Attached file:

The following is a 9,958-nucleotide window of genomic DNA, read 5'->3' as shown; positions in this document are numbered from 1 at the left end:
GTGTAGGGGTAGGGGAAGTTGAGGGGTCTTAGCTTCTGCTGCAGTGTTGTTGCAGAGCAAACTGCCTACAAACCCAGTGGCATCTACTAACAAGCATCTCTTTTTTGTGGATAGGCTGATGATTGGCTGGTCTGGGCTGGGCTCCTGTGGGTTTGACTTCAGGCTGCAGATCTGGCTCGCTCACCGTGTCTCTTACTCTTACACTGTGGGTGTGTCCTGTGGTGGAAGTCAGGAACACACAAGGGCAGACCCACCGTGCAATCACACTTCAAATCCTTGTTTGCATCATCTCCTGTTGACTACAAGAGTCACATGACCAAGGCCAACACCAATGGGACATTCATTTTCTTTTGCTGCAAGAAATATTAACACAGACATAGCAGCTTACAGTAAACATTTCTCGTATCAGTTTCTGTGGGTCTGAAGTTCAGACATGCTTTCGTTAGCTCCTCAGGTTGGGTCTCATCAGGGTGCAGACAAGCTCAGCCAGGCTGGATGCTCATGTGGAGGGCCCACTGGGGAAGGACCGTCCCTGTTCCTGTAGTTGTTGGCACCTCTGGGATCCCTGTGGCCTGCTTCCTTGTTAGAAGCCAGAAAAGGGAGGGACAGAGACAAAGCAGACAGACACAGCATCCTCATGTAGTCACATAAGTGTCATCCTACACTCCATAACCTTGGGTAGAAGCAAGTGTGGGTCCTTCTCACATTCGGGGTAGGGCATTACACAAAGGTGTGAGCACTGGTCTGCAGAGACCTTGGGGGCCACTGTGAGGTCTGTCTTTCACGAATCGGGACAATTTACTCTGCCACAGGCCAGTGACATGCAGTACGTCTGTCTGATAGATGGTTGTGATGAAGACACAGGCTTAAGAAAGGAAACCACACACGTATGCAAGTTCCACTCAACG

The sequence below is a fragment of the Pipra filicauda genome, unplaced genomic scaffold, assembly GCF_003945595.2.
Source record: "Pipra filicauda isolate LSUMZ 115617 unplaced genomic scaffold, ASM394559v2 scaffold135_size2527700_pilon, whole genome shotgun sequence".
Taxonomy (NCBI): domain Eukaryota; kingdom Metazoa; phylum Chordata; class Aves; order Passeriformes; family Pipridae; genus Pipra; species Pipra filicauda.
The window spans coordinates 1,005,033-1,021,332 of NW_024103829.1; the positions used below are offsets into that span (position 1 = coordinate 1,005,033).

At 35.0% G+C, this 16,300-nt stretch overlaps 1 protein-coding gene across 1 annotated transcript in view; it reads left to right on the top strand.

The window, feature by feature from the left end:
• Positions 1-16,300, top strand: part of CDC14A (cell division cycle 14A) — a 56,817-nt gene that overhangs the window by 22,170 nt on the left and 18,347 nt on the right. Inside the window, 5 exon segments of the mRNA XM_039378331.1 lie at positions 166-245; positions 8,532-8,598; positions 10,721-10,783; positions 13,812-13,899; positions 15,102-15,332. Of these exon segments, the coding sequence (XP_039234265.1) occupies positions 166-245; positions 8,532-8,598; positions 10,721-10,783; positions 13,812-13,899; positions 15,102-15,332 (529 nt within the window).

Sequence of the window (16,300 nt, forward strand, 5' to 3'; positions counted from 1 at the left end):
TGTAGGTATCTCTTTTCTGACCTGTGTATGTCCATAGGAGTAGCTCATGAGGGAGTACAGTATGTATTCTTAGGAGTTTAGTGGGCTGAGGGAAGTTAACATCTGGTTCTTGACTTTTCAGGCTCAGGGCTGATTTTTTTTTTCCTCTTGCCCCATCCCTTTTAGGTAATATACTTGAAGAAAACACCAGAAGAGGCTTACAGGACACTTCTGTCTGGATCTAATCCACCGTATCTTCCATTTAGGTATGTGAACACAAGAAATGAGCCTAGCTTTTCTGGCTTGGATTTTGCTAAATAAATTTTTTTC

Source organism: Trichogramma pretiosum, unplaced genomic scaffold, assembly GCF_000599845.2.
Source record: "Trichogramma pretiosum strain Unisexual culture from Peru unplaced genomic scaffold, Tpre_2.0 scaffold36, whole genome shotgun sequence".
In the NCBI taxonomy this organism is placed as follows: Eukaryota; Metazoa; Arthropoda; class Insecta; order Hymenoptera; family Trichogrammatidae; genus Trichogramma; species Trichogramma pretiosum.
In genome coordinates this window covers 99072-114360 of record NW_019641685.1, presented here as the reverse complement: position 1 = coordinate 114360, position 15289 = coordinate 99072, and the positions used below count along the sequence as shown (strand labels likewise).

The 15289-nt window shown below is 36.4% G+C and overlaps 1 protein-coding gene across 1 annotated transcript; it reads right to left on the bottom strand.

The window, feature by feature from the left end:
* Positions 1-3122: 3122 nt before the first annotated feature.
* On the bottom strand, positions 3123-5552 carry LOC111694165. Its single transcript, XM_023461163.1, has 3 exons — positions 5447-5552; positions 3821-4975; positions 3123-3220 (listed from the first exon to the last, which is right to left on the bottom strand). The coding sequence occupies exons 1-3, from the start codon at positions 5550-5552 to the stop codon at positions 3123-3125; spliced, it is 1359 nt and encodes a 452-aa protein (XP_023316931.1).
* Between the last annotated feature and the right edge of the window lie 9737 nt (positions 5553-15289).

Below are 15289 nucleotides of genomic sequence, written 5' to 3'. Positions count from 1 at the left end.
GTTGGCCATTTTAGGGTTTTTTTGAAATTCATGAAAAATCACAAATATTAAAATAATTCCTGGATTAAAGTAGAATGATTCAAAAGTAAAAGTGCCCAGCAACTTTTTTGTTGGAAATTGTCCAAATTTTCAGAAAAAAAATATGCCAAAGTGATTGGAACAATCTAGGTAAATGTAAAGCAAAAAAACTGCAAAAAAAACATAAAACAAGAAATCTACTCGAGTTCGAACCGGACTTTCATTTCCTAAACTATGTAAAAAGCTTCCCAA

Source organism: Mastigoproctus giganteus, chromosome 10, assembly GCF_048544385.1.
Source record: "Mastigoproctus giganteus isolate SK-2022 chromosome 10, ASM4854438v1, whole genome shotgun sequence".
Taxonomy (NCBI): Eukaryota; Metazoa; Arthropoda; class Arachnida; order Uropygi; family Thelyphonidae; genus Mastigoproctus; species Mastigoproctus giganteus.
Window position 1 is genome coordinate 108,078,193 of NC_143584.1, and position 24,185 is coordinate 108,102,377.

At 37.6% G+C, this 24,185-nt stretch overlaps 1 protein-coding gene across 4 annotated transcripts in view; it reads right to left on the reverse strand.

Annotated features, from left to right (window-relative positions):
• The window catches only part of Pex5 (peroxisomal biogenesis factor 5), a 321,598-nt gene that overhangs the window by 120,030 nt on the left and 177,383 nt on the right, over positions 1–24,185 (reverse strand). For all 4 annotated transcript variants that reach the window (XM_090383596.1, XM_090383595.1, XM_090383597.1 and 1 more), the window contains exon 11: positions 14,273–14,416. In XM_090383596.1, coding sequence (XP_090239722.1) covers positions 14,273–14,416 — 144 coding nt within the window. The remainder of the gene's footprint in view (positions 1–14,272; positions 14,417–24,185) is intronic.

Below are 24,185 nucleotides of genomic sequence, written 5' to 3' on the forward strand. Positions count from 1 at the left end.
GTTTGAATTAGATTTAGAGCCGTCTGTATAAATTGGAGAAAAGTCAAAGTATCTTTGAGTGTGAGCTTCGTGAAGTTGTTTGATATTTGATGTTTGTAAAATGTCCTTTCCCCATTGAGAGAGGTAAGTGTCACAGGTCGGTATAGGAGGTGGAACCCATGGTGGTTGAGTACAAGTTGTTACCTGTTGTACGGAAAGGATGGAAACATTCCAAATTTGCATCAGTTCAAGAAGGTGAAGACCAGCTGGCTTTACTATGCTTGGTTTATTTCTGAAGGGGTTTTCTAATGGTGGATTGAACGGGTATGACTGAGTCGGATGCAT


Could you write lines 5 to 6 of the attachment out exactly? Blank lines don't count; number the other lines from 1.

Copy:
Taxonomy (NCBI): domain Eukaryota; kingdom Metazoa; phylum Chordata; class Aves; order Passeriformes; family Pipridae; genus Pipra; species Pipra filicauda.
The window spans coordinates 1,005,033-1,021,332 of NW_024103829.1; the positions used below are offsets into that span (position 1 = coordinate 1,005,033).